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Introduction to week 3

This week we will focus on the concept of 'fashion'. The intention is not to attempt to define fashion, but to expand our thinking.
Male model in black leather jacket and studded choker. Backstage at LCF19 catwalk show at Here East, (BA) Fashion Design.
© Andrea Capellov

Throughout this course we have been looking at Carol Tulloch’s combination of three terms (style-fashion-dress) as a system of concepts. In week 1 we focused on style, followed by dress in week 2. This week we will focus on the concept of fashion. The intention is not to attempt to define fashion, but to expand our thinking about what fashion is and can be.

In Carol Tulloch’s style-fashion-dress conceptual model introduced by Caroline Stevenson in week 1, fashion is about change, and how this change happens in societies. It contrasts with dress, which is the physical clothes and accessories that we can touch, and style, which is how we put clothes and accessories together on our bodies.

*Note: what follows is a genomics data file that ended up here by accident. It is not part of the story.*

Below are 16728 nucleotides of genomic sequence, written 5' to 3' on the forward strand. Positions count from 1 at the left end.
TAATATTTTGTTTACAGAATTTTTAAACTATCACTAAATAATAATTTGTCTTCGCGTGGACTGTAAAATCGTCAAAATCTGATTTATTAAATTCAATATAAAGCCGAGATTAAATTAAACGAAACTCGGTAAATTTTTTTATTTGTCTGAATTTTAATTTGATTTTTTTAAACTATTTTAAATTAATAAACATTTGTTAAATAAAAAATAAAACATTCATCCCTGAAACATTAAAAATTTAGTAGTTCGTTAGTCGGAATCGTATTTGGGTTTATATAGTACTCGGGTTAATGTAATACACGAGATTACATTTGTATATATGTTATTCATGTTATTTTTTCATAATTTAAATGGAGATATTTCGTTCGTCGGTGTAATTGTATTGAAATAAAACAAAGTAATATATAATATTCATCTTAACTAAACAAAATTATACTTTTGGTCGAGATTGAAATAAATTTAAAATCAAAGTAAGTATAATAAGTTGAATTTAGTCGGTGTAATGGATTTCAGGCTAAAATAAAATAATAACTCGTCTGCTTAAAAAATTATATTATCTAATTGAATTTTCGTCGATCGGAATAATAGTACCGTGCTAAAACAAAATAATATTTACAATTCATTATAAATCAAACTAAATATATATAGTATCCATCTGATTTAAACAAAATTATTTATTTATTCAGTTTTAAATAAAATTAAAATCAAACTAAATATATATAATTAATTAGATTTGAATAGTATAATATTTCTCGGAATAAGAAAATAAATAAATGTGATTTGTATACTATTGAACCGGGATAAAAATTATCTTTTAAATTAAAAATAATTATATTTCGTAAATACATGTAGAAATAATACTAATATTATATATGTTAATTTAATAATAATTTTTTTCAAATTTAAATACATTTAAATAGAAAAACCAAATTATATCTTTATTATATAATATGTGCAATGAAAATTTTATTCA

We can think of fashion as the changing dress and styles that people adopt in different places and at different times. Thinking of fashion as change gives us a framework to explore how and why certain clothes or styles become fashionable.

It also helps us shift our thinking of fashion as being primarily the dress and styles emerging out of the so-called ‘fashion capitals’ of the Global North, such as London, Paris, Milan or New York. Authors including Rimi Khan, Sandra Niessen, Abby Lillethun and Linda Welters have critiqued the conventional definition that fashion is a phenomenon of the Global North.

When thinking of fashion as change in style and dress we will reflect on how this change occurs. We will consider power relations that create ideas of fashion, acknowledge that style and dress all over the world change, and recognise that multiple influences transform fashion.

Through this exploration, we can also look at the implications of changing fashions for cultures and sustainability. We will stimulate our thinking so that we can be creative in our response to the sustainability challenges presented by fashion, in and through storytelling.

© Centre for Sustainable Fashion, London College of Fashion, UAL
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Fashion Values: Cultures

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